Privacy Policies. You agree to them every time you download a new program or subscribe to one online. Have you read any of them?
Especially if you are using AI services like ChatGPT, Bing, or Bard. These search/chatbots have answers. They also have your data.
And will keep that data for years.
“No big deal,” you say? You’re accustomed to sharing your data online? Fine. But recognize that AI is an evolving technology, one that has grown so quickly that, at times, it has outstripped standard security measures. A study by the University of California San Diego found that over 50% of the bots tested were vulnerable to attack. Many failed to use encryption when processing sensitive data such as credit card numbers and health records.
Speaking of health records, using chatbots for medical questions is particularly concerning. Chatbots are good but not flawless. They can, and do, provide inaccurate information. Chatbot accuracy will improve over time but, for now, you should proceed with caution. Particularly if you don’t want your sensitive health questions made public. Read: Sold to advertisers. Many a chatbot user has had a medical question answered, only to be followed by a flood of online advertisements for possible treatments.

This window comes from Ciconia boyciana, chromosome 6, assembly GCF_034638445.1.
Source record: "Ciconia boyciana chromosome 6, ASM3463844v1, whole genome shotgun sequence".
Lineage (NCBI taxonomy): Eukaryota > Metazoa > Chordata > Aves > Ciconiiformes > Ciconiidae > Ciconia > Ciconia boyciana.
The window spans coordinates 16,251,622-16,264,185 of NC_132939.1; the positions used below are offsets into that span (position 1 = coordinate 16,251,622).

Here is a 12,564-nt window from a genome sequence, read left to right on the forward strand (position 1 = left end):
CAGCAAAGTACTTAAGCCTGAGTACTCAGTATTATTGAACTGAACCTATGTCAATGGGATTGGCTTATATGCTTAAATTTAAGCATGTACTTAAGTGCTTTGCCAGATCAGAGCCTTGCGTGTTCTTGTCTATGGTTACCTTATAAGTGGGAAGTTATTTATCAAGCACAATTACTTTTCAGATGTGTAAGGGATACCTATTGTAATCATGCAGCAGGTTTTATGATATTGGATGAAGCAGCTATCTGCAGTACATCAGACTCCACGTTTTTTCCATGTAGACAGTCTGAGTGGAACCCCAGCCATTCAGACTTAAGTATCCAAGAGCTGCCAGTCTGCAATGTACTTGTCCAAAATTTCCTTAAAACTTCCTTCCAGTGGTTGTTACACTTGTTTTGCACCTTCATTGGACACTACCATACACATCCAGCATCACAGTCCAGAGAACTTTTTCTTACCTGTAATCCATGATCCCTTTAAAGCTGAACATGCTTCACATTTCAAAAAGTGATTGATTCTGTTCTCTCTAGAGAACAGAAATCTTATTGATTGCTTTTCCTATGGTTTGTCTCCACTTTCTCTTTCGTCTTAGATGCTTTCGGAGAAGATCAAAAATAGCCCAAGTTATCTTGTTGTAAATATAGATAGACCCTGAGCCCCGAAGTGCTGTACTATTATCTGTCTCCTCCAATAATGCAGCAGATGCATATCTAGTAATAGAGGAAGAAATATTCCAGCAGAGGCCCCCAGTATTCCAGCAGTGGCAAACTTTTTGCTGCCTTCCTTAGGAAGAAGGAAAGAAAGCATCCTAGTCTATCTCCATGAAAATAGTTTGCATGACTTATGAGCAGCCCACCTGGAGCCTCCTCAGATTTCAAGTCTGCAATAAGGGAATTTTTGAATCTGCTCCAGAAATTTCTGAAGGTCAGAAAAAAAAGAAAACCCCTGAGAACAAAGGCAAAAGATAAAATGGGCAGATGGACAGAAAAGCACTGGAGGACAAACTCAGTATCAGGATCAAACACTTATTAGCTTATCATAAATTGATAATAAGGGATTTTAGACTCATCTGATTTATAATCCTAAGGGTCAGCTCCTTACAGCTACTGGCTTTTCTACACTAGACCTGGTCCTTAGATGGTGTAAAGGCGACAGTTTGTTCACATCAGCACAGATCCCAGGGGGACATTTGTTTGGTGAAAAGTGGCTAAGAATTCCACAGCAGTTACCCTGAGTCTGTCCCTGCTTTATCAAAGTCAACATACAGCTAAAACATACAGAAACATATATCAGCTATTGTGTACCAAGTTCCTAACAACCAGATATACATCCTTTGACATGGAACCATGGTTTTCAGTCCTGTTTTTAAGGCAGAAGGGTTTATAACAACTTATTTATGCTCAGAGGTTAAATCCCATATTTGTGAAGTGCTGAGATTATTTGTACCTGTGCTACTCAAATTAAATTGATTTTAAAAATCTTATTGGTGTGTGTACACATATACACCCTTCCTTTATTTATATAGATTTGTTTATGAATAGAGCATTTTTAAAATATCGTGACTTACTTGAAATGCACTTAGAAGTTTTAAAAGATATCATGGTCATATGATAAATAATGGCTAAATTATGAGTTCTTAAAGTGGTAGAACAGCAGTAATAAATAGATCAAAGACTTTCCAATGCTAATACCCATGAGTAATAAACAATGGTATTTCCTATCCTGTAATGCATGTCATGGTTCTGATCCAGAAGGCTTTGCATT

What can you do? To quote The Washington Post:
If you value your privacy, my advice is to stay on the sidelines for now. Industry practice and privacy policies are evolving. Google’s Bard, for instance, is testing a setup that allows users to elect not to have their queries saved and associated with their Google accounts. That’s a good start.
And don’t forget to read those Privacy Policies. Opt out of sharing your data wherever possible. Mega companies like Google and Microsoft do NOT need your specific data to perfect their products. They really don’t.
Ask any chatbot.
Or you could contact me here.
Peter has spent the past twenty-plus years as an acting/consulting CFO for a number of small businesses in a wide range of industries. Peter’s prior experience is that of a serial entrepreneur, managing various start-up and turnaround projects. He is a co-founder of Keurig.